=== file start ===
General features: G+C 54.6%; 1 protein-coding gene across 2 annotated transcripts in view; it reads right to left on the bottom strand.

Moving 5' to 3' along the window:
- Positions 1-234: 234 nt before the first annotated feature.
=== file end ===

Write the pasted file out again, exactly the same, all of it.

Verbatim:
General features: G+C 54.6%; 1 protein-coding gene across 2 annotated transcripts in view; it reads right to left on the bottom strand.

Moving 5' to 3' along the window:
- Positions 1-234: 234 nt before the first annotated feature.